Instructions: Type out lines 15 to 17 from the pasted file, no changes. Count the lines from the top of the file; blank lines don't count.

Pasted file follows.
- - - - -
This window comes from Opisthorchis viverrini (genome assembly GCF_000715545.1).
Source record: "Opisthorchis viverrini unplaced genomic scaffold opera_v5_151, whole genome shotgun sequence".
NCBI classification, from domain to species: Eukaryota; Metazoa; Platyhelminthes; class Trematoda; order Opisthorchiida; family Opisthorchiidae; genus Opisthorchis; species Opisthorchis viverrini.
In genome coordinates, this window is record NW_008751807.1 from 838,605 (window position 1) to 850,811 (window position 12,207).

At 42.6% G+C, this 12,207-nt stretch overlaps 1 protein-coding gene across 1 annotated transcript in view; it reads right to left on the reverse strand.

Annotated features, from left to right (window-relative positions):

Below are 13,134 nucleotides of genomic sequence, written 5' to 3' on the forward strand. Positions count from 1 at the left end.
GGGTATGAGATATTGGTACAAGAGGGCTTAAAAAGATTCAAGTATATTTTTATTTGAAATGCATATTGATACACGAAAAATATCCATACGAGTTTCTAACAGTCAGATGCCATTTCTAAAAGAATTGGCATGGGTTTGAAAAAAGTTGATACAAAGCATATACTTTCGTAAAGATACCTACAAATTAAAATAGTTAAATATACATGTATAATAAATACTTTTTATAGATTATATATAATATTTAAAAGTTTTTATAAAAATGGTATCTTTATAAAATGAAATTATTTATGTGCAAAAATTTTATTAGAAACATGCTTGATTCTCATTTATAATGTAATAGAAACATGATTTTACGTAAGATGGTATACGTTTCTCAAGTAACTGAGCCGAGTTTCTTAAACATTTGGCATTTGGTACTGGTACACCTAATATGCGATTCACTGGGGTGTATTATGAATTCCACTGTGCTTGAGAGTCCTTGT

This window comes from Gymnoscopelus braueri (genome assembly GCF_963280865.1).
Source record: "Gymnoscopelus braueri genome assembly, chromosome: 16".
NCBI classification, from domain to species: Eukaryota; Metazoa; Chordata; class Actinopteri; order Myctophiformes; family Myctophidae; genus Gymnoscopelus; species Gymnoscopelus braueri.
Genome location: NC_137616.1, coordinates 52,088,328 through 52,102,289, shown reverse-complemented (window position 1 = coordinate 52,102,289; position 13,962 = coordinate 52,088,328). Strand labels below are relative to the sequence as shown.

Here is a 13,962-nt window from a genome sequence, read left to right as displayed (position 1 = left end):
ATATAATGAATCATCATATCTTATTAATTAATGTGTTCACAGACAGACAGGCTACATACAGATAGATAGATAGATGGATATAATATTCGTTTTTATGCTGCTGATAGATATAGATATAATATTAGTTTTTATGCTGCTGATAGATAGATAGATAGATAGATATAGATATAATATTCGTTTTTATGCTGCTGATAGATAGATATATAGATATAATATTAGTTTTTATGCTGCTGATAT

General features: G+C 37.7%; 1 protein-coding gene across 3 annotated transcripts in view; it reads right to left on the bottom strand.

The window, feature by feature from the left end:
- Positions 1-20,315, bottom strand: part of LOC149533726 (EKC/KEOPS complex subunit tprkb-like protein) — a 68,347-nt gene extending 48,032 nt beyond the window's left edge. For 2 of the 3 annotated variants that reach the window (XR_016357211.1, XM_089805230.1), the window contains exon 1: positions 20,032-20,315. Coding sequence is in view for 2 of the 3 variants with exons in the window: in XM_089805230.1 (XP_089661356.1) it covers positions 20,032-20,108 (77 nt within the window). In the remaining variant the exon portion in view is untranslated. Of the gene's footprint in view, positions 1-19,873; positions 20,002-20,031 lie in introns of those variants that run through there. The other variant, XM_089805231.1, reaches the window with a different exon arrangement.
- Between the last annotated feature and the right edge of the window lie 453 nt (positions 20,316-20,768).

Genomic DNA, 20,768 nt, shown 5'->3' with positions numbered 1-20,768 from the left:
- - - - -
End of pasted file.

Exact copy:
General features: G+C 37.7%; 1 protein-coding gene across 3 annotated transcripts in view; it reads right to left on the bottom strand.

The window, feature by feature from the left end:
- Positions 1-20,315, bottom strand: part of LOC149533726 (EKC/KEOPS complex subunit tprkb-like protein) — a 68,347-nt gene extending 48,032 nt beyond the window's left edge. For 2 of the 3 annotated variants that reach the window (XR_016357211.1, XM_089805230.1), the window contains exon 1: positions 20,032-20,315. Coding sequence is in view for 2 of the 3 variants with exons in the window: in XM_089805230.1 (XP_089661356.1) it covers positions 20,032-20,108 (77 nt within the window). In the remaining variant the exon portion in view is untranslated. Of the gene's footprint in view, positions 1-19,873; positions 20,002-20,031 lie in introns of those variants that run through there. The other variant, XM_089805231.1, reaches the window with a different exon arrangement.